This morning, when getting my morning coffee and bagel (it’s become somewhat of a ritual now), the man in front of me in the queue turned around, walking straight into me. Naturally, I started to apologise, even though it really wasn’t my fault. In Melbourne this would have been the same for both parties, but in New York? Nope. He didn’t so much as make eye contact with me, and walked straight past to continue with his day. The first thing I thought was “man, that guy was rude”. But then I started justifying in my head, that he did look to be in a hurry, was on the phone through his headset, and most likely had an extremely stressful day ahead. This got me thinking about the stereotype that New Yorkers are rude, always in a hurry, and always minding their own business. Was it all true, or has New York been falsely essentialised?
I spoke to a few people today about the matter; at the magazine, and at dinner with my air bnb hosts. All of which are true New Yorkers.
“We’re not rude, tourists are just slow and in the way!” one exclaimed.
Similar responses were elicited and I began to understand the matter from a NYC citizen’s perspective. Yes, to a tourist, happily trying to sight see the city, the locals would seem rude and obnoxious, as they don’t make eye contact, push past you on their way to work, and don’t seem to want to stop to help you.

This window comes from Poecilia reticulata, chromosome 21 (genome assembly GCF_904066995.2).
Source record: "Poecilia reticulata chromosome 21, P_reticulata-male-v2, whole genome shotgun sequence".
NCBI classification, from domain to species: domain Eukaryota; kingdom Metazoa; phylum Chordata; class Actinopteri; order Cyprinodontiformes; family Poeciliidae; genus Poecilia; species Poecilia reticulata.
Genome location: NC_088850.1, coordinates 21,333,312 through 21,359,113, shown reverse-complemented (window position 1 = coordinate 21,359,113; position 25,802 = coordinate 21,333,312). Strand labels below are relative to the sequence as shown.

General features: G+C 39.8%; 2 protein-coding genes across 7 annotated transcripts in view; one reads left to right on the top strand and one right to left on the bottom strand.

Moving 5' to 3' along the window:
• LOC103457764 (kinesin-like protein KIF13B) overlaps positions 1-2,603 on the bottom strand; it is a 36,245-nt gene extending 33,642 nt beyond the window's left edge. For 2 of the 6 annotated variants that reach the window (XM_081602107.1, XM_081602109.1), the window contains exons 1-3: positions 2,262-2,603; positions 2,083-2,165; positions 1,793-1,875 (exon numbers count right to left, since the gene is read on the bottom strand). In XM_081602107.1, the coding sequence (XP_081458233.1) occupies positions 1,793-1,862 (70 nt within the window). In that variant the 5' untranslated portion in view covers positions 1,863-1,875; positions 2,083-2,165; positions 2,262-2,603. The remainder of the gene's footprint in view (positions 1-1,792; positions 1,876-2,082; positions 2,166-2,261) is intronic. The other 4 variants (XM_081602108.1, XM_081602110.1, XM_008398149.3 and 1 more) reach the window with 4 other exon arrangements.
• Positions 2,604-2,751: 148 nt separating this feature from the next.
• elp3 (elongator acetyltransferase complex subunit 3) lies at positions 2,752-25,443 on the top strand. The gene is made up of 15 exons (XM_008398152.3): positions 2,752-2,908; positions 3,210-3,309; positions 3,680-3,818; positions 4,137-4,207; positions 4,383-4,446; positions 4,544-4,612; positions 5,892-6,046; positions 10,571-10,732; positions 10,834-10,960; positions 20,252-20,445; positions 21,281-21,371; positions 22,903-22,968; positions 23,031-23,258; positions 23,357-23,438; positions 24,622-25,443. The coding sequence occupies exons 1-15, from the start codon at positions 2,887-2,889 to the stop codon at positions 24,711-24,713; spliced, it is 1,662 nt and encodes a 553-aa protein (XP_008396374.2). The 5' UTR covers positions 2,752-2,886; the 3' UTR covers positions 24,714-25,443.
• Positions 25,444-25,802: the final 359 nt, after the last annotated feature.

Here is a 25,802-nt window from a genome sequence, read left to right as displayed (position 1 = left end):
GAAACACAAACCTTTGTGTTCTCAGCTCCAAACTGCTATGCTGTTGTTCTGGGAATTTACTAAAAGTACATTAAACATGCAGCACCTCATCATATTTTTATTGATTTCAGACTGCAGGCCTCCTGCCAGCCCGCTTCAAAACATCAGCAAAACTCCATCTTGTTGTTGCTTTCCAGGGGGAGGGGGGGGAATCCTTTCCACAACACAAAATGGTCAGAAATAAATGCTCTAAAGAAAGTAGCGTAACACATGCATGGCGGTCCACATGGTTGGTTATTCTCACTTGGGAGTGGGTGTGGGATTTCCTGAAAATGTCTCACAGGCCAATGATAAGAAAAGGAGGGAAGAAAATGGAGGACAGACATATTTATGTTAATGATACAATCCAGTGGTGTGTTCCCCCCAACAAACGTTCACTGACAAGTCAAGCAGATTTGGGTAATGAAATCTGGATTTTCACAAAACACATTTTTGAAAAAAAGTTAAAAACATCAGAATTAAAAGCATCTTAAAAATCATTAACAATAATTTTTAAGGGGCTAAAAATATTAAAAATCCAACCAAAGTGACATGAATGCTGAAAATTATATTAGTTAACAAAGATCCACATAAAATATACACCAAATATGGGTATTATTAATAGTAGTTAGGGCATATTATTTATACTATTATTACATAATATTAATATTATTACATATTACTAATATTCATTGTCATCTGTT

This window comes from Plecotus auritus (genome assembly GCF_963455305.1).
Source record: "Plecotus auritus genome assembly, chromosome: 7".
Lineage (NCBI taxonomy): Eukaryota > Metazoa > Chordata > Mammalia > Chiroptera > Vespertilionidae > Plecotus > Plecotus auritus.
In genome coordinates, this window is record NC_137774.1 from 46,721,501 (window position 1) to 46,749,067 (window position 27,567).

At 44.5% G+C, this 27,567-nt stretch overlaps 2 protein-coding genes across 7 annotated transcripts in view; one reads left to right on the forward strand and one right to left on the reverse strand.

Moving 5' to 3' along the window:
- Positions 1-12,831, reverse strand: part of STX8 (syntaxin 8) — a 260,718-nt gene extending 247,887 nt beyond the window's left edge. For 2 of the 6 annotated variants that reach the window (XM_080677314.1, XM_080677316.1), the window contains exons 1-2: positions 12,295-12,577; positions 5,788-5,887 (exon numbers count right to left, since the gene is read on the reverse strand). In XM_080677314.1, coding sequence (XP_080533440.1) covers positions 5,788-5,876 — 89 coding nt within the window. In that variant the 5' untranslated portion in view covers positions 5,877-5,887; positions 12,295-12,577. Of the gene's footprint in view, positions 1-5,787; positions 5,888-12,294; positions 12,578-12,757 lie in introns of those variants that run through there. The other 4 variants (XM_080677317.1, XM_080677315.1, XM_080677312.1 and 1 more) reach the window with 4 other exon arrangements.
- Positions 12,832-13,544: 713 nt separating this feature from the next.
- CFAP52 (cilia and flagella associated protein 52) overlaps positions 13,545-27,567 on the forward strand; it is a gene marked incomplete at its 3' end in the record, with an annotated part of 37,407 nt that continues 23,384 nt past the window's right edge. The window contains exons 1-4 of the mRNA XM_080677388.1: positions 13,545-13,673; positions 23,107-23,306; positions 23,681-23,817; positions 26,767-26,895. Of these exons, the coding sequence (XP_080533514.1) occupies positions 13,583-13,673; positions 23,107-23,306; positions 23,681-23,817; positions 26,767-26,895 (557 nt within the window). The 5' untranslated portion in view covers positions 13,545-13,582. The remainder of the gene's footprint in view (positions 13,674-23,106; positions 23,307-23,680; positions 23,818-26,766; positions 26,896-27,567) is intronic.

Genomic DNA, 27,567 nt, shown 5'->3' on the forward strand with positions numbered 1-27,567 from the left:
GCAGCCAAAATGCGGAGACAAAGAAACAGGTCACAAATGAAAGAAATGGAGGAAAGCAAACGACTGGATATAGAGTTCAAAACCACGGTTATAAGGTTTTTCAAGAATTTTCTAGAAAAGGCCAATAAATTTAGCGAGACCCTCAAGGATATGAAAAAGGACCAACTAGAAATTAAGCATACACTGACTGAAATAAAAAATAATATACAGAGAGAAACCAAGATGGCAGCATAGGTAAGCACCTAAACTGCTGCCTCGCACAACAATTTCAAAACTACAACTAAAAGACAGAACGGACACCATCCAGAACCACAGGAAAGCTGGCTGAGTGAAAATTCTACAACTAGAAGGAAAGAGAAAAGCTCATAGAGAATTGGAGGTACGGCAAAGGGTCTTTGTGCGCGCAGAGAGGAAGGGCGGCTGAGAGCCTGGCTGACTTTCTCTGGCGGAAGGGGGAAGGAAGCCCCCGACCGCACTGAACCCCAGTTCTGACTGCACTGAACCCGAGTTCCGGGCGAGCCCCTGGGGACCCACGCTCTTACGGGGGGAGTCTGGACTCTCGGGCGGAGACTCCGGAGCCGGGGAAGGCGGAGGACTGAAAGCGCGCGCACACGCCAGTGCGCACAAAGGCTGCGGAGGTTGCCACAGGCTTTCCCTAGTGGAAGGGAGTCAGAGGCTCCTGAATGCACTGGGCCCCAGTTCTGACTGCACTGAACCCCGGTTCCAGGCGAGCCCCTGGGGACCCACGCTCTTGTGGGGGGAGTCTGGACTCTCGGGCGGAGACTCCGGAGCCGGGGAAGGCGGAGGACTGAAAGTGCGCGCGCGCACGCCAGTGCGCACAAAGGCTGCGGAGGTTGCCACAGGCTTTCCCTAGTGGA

But after some research I’ve learnt that most New Yorkers are not typically from New York, or even America for that matter. People often come from all over the world to the Big Apple for opportunity; to create a new life for themselves and advance their career. They are often hard working, career driven and focused. And in a big city like this, when you have a mission to accomplish each day, who has time to be stopping for tourists crowded squinty eyed over a map on the sidewalk.
This is the problem with essentialism; stereotypes are created and people judge a city or the people in it before they even get the chance to understand their lifestyle. I think you can’t really fully understand the ways of people, especially in an essentialised city like New York, unless you’ve actually lived and breathed as a citizen yourself.
Like they say, you gotta walk a mile in someone else’s shoes before you judge them.